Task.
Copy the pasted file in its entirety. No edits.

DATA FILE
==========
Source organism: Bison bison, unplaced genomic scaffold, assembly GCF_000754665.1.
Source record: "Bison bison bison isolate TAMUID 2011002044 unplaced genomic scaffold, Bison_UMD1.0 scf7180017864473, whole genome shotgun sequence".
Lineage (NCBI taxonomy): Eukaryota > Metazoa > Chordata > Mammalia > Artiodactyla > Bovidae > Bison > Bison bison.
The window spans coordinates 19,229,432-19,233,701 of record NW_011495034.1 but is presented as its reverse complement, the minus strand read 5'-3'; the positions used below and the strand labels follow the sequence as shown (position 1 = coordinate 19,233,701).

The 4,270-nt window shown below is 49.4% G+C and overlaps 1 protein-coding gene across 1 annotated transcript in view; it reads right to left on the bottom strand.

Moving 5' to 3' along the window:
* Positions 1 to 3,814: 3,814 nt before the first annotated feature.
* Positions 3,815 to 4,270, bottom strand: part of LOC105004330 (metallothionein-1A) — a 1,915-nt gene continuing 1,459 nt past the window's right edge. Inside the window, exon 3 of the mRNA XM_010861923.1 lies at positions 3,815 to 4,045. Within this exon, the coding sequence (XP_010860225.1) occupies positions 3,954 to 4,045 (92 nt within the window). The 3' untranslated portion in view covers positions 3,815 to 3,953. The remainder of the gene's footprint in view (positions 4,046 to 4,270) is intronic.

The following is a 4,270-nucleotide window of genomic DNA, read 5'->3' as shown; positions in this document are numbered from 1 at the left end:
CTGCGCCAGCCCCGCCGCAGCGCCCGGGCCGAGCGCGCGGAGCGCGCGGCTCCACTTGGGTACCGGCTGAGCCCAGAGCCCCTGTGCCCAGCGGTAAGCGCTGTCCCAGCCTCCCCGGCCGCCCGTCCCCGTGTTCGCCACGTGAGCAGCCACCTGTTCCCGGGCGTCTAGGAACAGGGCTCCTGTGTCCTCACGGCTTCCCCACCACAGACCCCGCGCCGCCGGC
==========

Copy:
Source organism: Bison bison, unplaced genomic scaffold, assembly GCF_000754665.1.
Source record: "Bison bison bison isolate TAMUID 2011002044 unplaced genomic scaffold, Bison_UMD1.0 scf7180017864473, whole genome shotgun sequence".
Lineage (NCBI taxonomy): Eukaryota > Metazoa > Chordata > Mammalia > Artiodactyla > Bovidae > Bison > Bison bison.
The window spans coordinates 19,229,432-19,233,701 of record NW_011495034.1 but is presented as its reverse complement, the minus strand read 5'-3'; the positions used below and the strand labels follow the sequence as shown (position 1 = coordinate 19,233,701).

The 4,270-nt window shown below is 49.4% G+C and overlaps 1 protein-coding gene across 1 annotated transcript in view; it reads right to left on the bottom strand.

Moving 5' to 3' along the window:
* Positions 1 to 3,814: 3,814 nt before the first annotated feature.
* Positions 3,815 to 4,270, bottom strand: part of LOC105004330 (metallothionein-1A) — a 1,915-nt gene continuing 1,459 nt past the window's right edge. Inside the window, exon 3 of the mRNA XM_010861923.1 lies at positions 3,815 to 4,045. Within this exon, the coding sequence (XP_010860225.1) occupies positions 3,954 to 4,045 (92 nt within the window). The 3' untranslated portion in view covers positions 3,815 to 3,953. The remainder of the gene's footprint in view (positions 4,046 to 4,270) is intronic.

The following is a 4,270-nucleotide window of genomic DNA, read 5'->3' as shown; positions in this document are numbered from 1 at the left end:
CTGCGCCAGCCCCGCCGCAGCGCCCGGGCCGAGCGCGCGGAGCGCGCGGCTCCACTTGGGTACCGGCTGAGCCCAGAGCCCCTGTGCCCAGCGGTAAGCGCTGTCCCAGCCTCCCCGGCCGCCCGTCCCCGTGTTCGCCACGTGAGCAGCCACCTGTTCCCGGGCGTCTAGGAACAGGGCTCCTGTGTCCTCACGGCTTCCCCACCACAGACCCCGCGCCGCCGGC